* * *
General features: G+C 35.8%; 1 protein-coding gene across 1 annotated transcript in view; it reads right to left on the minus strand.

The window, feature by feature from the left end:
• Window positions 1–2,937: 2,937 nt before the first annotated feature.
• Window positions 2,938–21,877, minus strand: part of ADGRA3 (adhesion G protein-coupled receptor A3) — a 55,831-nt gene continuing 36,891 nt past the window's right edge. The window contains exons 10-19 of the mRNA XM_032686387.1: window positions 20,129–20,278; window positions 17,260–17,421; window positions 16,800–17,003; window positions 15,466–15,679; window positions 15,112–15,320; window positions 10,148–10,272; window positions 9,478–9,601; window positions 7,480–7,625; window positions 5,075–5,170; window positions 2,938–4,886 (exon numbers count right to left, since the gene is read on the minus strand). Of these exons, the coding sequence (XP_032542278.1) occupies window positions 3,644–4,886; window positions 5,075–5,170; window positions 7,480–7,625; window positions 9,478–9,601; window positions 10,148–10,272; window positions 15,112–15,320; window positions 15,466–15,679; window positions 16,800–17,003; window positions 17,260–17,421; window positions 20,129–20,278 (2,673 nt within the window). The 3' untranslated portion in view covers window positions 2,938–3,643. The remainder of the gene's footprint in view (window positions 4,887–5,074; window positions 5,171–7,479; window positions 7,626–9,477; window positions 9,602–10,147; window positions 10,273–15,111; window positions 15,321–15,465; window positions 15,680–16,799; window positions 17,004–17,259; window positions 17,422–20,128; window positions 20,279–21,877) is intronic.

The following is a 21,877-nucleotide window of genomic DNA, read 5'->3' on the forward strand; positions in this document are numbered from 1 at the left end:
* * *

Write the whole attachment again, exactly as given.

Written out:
General features: G+C 35.8%; 1 protein-coding gene across 1 annotated transcript in view; it reads right to left on the minus strand.

The window, feature by feature from the left end:
• Window positions 1–2,937: 2,937 nt before the first annotated feature.
• Window positions 2,938–21,877, minus strand: part of ADGRA3 (adhesion G protein-coupled receptor A3) — a 55,831-nt gene continuing 36,891 nt past the window's right edge. The window contains exons 10-19 of the mRNA XM_032686387.1: window positions 20,129–20,278; window positions 17,260–17,421; window positions 16,800–17,003; window positions 15,466–15,679; window positions 15,112–15,320; window positions 10,148–10,272; window positions 9,478–9,601; window positions 7,480–7,625; window positions 5,075–5,170; window positions 2,938–4,886 (exon numbers count right to left, since the gene is read on the minus strand). Of these exons, the coding sequence (XP_032542278.1) occupies window positions 3,644–4,886; window positions 5,075–5,170; window positions 7,480–7,625; window positions 9,478–9,601; window positions 10,148–10,272; window positions 15,112–15,320; window positions 15,466–15,679; window positions 16,800–17,003; window positions 17,260–17,421; window positions 20,129–20,278 (2,673 nt within the window). The 3' untranslated portion in view covers window positions 2,938–3,643. The remainder of the gene's footprint in view (window positions 4,887–5,074; window positions 5,171–7,479; window positions 7,626–9,477; window positions 9,602–10,147; window positions 10,273–15,111; window positions 15,321–15,465; window positions 15,680–16,799; window positions 17,004–17,259; window positions 17,422–20,128; window positions 20,279–21,877) is intronic.

The following is a 21,877-nucleotide window of genomic DNA, read 5'->3' on the forward strand; positions in this document are numbered from 1 at the left end: